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Magical Mandarin

Su Yen Hu, founder of Snowflake Books, discusses why more schools should teach Mandarin to engage children

Posted by Hannah Oakman | December 29, 2016 | International

In my experience, living in the UK and following my vocation of writing and producing bilingual English-Mandarin illustrated children’s books, I am of the unfortunate opinion that adults, including teachers, are still resistant to exploring Chinese culture and language. Perhaps they think of China in purely political terms as communists with a questionable human rights history? 

Politics and economics remain strong arguments for teaching Mandarin in UK schools. In December 2105, YouGov Opinion Formers stated that the European Union will be Britain’s largest trading partner in 20 years’ time (52%), with China overtaking the United States as second. Now we have left Europe will this make China the UK’s largest trading partner and the next premier Global power? In a bid to encourage more children to learn Mandarin the Chancellor announced a £10m funding boost in September 2015 with the then education secretary Nicky Morgan commenting: “Teaching pupils these important language skills will ensure they leave school not just with an excellent education but fully prepared to compete in the global race.”

But I don’t think this should be the main motivation for schools and teachers to consider Mandarin, I am not convinced they are purely interested in shaping the next generation of global business moguls.

Su Yen Hu, founder of Snowflake Books

What is more important is the amount Mandarin and associated activities could enrich the curriculum. Chinese culture (alongside the language) effortlessly ticks a whole host of diversity, equality and multiculturalism boxes, and can support many areas of the curriculum, providing a wealth of resources with which children can engage. 

The Chinese believe every child is different and unique, as influenced and illustrated by the stories of the animals in the Chinese Zodiac, who entered a race to win that honour. Through these tales an understanding of physical and perhaps resulting personality differences can help children find ways to appreciate each other’s strengths and tolerate their weaknesses.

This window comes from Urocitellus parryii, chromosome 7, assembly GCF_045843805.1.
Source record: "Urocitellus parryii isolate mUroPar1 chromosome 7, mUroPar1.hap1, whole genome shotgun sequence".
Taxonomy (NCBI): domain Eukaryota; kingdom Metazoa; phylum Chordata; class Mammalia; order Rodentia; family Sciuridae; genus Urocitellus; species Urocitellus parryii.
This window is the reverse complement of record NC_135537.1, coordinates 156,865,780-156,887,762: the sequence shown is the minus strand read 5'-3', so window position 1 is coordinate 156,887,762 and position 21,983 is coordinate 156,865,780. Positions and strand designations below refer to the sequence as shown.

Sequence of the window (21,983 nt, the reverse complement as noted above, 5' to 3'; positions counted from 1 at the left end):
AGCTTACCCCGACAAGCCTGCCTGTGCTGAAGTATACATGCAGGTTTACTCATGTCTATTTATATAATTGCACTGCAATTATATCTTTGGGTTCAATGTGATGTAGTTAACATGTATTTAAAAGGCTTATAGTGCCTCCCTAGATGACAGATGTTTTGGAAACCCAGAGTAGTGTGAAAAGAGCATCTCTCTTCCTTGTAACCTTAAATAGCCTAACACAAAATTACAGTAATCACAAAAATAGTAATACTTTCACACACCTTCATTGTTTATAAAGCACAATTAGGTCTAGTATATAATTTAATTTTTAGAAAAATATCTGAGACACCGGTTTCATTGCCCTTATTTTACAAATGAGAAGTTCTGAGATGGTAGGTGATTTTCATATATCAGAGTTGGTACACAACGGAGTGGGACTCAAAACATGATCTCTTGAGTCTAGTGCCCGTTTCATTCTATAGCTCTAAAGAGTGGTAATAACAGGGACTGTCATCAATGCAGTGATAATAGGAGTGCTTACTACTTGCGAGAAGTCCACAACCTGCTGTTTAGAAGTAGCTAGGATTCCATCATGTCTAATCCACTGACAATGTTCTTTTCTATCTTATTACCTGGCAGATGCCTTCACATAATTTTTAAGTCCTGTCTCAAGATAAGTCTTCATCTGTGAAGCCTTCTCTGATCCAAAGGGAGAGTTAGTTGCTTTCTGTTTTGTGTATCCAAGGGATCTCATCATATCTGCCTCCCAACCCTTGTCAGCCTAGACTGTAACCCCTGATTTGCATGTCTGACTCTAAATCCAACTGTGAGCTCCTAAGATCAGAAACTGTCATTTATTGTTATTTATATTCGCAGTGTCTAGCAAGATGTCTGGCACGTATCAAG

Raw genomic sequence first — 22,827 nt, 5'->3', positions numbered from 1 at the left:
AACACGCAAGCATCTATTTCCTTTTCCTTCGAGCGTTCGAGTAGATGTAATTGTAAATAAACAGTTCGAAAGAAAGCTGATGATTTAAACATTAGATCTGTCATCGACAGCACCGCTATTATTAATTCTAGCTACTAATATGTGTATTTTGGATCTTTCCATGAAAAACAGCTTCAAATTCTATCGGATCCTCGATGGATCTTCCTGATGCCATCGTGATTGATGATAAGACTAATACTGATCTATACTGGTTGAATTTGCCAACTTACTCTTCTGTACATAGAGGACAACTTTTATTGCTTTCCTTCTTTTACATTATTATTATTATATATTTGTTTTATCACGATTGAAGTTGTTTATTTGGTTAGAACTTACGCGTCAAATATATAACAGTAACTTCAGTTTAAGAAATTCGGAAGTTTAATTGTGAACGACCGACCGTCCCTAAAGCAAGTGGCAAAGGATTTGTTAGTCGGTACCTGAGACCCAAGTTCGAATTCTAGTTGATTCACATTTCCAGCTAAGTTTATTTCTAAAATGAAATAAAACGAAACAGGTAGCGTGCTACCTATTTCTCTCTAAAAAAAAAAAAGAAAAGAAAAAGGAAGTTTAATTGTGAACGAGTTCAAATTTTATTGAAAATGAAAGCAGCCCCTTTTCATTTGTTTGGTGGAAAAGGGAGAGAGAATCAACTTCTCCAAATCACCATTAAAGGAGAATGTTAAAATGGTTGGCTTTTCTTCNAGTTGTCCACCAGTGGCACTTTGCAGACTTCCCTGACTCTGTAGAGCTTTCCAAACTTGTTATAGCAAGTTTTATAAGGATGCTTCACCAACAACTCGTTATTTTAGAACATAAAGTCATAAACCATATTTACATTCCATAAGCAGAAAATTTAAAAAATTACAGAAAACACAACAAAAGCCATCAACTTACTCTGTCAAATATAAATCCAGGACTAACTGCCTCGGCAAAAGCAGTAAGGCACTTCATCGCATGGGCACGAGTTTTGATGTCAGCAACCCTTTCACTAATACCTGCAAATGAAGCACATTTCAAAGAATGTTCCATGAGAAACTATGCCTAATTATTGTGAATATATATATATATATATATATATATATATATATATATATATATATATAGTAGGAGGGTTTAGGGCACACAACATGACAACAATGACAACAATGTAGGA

Goat entered the race to represent the goats even if the others were too lazy to do so,

Rat (Mouse) tricked both the cat and buffalo to win his place, but if he hadn’t used trickery a tiny mouse would not have won a place. Rooster was laughed at by his friends, but he was not put off and entered the race anyway. Although they were racing against each other, Goat, Monkey and Rooster helped each other to cross a big river to win a place. Although Goat and Rooster didn’t care that they weren’t first, Monkey did and behaved very badly.

There are many other incidents of accepting unique personalities and differences in Chinese culture that can be extended into other learning. The Nine Sons of the Dragon King were condemned to live on earth forever. Each brother had different qualities, some not so good, but found a way to make himself useful in this life. 

Having spoken to several schools who teach Mandarin already or offer it as an extracurricular activity, they are in agreement that mastery of the language is not the aim here but the introduction of new sounds, a different alphabet, a new culture and ‘providing food for the mind’ is their goal. The earlier such a contrasting language can be introduced in an engaging way the better. For the long-term probability of continuing to enjoy and study the language, it is all of these elements, plus the rich year-round resources of language, literature, food, festivals and artistic styles that should be persuading schools to look at Chinese culture beyond making lanterns at Chinese New Year. I would like teachers to consider Mandarin as a permanent offering to engage children with the rich culture of story-telling, equality and the festivals that accompany it. 

In this way Chinese will no longer be strange or alien, an intangible language and inaccessible customs and culture. The values and morals are not widely different from the UK’s they just have a slightly more exotic appearance. Diversity stems from our curiosity to seek, understand and explore the world; schools could start by simply adapting storytime to help children experience it. 

W: www.snowflakebooks.co.uk

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